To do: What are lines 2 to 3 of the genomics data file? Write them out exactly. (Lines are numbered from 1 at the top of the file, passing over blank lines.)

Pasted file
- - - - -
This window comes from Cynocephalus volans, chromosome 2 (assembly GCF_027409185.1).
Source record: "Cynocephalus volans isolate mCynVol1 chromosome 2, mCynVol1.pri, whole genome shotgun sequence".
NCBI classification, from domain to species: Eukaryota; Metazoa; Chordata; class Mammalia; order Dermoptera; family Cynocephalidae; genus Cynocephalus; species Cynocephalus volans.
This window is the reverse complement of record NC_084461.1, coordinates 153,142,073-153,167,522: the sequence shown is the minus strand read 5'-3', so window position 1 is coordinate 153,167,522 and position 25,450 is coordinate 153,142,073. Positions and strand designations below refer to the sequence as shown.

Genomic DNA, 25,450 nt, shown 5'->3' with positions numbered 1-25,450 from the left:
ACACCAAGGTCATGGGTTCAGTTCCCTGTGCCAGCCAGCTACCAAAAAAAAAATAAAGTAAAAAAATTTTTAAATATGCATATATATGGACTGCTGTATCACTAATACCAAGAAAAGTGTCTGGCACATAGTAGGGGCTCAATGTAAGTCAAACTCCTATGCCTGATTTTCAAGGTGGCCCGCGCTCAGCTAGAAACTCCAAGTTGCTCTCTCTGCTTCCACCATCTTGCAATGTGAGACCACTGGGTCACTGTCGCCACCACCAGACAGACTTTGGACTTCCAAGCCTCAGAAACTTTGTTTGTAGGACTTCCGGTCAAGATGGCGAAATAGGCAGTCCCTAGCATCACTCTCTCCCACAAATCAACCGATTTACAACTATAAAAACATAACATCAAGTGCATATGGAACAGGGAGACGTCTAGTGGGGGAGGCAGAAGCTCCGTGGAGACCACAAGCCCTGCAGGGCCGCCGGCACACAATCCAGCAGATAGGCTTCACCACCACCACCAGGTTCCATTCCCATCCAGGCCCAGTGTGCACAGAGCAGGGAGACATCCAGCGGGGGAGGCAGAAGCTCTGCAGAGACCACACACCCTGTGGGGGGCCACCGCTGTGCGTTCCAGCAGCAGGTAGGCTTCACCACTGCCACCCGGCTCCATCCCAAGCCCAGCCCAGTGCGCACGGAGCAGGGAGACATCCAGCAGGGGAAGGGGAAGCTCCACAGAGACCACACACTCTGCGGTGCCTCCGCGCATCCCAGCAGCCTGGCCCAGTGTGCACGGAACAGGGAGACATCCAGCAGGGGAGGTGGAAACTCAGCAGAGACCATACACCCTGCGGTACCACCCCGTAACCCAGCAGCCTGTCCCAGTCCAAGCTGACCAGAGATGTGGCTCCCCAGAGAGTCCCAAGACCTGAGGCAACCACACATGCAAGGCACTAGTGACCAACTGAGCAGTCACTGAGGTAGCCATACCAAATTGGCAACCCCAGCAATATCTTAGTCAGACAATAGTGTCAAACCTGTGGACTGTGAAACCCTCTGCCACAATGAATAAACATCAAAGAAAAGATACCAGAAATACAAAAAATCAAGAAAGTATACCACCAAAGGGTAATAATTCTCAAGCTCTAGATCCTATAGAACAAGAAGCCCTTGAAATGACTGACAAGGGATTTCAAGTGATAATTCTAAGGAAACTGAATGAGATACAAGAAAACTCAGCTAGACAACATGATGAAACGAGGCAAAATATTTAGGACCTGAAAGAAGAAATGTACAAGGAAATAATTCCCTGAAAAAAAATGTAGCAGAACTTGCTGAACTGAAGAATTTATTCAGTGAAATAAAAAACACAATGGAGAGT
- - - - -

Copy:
Source record: "Cynocephalus volans isolate mCynVol1 chromosome 2, mCynVol1.pri, whole genome shotgun sequence".
NCBI classification, from domain to species: Eukaryota; Metazoa; Chordata; class Mammalia; order Dermoptera; family Cynocephalidae; genus Cynocephalus; species Cynocephalus volans.